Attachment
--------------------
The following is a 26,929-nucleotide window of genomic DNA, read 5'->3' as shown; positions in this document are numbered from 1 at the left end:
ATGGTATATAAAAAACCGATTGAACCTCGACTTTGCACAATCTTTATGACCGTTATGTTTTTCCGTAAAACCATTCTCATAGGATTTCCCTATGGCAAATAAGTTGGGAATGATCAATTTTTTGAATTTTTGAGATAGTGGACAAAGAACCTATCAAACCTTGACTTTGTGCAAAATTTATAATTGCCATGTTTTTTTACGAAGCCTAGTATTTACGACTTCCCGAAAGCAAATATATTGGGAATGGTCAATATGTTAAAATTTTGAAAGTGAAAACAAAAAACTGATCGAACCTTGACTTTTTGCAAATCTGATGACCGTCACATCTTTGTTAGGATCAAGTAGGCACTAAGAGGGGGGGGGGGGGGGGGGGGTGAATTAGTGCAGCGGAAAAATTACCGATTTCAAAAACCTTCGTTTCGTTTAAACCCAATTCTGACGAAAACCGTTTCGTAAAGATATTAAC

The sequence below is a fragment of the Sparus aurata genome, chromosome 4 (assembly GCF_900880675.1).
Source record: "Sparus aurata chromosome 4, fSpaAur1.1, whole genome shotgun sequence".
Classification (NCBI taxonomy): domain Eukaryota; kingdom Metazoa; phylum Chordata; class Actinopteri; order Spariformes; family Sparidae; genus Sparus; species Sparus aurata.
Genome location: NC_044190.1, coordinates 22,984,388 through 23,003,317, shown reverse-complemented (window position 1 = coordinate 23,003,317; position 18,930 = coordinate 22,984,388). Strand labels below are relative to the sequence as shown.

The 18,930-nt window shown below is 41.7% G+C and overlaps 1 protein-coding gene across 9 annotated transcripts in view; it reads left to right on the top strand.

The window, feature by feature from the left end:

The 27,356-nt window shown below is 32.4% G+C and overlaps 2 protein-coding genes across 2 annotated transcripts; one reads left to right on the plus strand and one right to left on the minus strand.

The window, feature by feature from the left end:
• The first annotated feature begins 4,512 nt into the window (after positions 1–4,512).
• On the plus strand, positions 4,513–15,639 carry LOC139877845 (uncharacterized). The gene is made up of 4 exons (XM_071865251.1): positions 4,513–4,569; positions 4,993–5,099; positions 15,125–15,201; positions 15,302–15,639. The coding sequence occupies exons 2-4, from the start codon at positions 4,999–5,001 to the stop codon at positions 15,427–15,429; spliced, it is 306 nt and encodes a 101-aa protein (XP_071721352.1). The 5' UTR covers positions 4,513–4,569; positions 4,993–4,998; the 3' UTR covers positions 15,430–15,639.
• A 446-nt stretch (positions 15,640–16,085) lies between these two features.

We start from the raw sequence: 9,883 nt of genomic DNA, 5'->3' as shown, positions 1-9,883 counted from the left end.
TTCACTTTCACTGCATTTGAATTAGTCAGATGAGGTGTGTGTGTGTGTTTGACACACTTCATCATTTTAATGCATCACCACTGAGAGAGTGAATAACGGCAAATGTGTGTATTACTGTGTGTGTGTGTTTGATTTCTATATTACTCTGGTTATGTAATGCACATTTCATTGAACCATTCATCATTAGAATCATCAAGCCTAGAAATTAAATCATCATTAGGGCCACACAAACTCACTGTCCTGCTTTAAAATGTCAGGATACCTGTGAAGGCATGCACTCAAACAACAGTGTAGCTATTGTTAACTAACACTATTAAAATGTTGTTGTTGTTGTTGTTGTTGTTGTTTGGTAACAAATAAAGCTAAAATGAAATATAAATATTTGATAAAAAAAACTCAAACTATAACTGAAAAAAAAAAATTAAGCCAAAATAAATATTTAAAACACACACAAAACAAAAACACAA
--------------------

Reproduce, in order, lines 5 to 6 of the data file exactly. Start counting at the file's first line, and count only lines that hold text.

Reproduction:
Classification (NCBI taxonomy): domain Eukaryota; kingdom Metazoa; phylum Chordata; class Actinopteri; order Spariformes; family Sparidae; genus Sparus; species Sparus aurata.
Genome location: NC_044190.1, coordinates 22,984,388 through 23,003,317, shown reverse-complemented (window position 1 = coordinate 23,003,317; position 18,930 = coordinate 22,984,388). Strand labels below are relative to the sequence as shown.